New recycling facilities for plasterboard and cooking oil in Potters Bar
UNWANTED plasterboard and used cooking oil can now be recycled in Potters Bar. Herts County Council has signed a contract with waste management firm The Countrystyle Group to stop the county's
UNWANTED plasterboard and used cooking oil can now be recycled in Potters Bar.
Herts County Council has signed a contract with waste management firm The Countrystyle Group to stop the county's plasterboard going to landfill.
The authority has also enlisted the help of renewable energy company Living Fuels to reclaim used cooking oil.
The Countrystyle Group will collect unwanted plasterboard from the household recycling centre in Cranborne Road, before using it to make gypsum powder and reclaimed paper.
You may also want to watch:
Meanwhile, Living Fuels has installed a tank at the same facility, which is capable of holding 1,000 litres of cooking oil.
When full, the tank will be emptied and the oil converted into a new green fuel called LF100, which can be used to run vehicles and power electricity generators.
- 1 Upgrades to key shopping street will leave town 'well-placed' for future
- 2 Icy weather continues to suspend bin collections
- 3 Police disperse large group near the university
- 4 More than 15 social housing homes open at £6.7 million development
- 5 Isabel Hospice closed to new admissions due to staff sickness
- 6 'We need to be heard and treated fairly' – dog groomers demand after not receiving COVID grant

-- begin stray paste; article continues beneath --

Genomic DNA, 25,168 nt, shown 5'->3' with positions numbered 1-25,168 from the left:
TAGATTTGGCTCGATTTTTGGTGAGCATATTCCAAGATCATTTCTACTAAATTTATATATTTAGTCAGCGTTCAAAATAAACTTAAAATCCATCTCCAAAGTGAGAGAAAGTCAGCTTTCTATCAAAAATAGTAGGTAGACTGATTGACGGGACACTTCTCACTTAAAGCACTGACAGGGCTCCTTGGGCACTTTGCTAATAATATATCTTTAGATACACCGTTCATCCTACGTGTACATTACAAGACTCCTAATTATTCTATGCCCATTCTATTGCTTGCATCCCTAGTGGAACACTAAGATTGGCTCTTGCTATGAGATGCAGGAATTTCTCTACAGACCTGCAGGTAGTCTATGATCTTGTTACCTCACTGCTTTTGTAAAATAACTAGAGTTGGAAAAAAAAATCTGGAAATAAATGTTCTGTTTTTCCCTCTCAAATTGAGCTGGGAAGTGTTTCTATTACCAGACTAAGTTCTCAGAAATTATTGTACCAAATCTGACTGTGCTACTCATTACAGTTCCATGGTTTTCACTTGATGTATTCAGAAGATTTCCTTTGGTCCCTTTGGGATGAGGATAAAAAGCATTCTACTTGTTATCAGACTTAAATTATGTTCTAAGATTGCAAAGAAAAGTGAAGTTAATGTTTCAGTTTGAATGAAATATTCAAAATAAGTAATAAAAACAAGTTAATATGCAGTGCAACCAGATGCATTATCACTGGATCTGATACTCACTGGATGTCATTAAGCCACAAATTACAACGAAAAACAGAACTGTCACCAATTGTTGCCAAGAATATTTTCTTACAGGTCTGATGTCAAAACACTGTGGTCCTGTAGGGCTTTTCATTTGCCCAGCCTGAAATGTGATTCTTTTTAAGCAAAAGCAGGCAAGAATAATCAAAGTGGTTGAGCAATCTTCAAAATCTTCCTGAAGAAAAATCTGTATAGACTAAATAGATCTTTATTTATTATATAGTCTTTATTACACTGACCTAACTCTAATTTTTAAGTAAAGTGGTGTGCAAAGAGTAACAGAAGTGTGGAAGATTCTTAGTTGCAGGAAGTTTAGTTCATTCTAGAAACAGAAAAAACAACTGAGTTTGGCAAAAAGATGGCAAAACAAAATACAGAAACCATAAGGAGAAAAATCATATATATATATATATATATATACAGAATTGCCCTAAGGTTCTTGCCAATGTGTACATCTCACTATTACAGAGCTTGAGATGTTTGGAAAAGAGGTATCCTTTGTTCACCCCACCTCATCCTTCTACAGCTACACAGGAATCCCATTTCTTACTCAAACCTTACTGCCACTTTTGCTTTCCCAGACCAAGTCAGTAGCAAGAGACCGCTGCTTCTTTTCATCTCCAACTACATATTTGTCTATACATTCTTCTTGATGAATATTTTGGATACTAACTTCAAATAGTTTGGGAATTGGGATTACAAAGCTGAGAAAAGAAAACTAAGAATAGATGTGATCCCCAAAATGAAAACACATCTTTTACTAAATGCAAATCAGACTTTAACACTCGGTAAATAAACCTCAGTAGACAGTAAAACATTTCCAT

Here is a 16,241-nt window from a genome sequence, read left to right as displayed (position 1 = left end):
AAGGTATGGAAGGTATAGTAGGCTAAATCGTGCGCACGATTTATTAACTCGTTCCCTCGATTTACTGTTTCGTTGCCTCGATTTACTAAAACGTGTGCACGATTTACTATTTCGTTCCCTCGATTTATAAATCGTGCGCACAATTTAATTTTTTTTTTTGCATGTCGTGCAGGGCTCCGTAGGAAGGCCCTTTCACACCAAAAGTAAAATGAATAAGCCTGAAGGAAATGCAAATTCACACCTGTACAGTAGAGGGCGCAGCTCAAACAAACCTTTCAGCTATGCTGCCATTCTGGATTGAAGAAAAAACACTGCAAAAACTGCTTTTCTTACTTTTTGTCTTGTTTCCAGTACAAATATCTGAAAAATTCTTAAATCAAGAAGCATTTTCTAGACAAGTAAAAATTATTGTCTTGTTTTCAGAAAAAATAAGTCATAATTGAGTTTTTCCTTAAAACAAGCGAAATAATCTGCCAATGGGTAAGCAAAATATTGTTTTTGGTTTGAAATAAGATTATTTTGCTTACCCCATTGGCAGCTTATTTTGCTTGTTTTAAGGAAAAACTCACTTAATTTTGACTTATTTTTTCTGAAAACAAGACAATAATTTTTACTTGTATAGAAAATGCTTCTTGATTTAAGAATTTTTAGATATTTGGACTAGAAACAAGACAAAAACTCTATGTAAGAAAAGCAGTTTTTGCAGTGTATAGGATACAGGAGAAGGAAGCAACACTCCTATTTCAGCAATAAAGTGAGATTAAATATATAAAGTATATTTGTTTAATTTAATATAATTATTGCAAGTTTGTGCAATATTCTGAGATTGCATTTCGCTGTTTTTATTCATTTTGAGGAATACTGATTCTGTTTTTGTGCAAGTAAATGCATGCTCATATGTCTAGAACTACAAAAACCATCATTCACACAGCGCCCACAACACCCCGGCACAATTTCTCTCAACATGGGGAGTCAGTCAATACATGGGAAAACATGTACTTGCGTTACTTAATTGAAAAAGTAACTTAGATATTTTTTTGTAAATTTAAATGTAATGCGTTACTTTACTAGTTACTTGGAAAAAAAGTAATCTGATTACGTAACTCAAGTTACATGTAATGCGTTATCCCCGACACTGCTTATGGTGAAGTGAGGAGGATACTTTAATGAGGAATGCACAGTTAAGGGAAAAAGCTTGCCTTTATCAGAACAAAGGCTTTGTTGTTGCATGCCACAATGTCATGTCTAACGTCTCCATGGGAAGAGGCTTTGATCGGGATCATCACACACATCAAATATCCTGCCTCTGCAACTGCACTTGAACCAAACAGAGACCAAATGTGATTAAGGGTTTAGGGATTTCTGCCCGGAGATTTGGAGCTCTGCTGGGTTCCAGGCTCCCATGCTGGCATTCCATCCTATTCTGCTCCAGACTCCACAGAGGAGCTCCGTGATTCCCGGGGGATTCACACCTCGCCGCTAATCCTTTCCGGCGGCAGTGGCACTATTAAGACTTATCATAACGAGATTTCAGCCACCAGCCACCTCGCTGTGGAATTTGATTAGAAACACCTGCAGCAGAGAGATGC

- 7 The latest court results for Welwyn Hatfield and Potters Bar
- 8 Herts COVID-19 fatalities surge as UK death toll surpasses major milestone
- 9 Fine issued to funeral director after ‘clear and blatant breach’ of coronavirus rules
- 10 Police attend funeral as residents voice concerns about 'social distancing'
Rob Murphy, operations director of Living Fuels, said discarding cooking oil down the kitchen sink costs water companies "literally millions" to clear the ensuing blockages.
He added: "Every time another collection service is launched, it's an opportunity to get over the message that used cooking oil causes major environmental damage when poured down the sink."
Councillor Derrick Ashley, executive member for planning, external relations and waste, said: "We hope residents will take advantage of these facilities, which will help to reduce environmental damage as well as generate energy."
For more information go to www.wasteaware.org.uk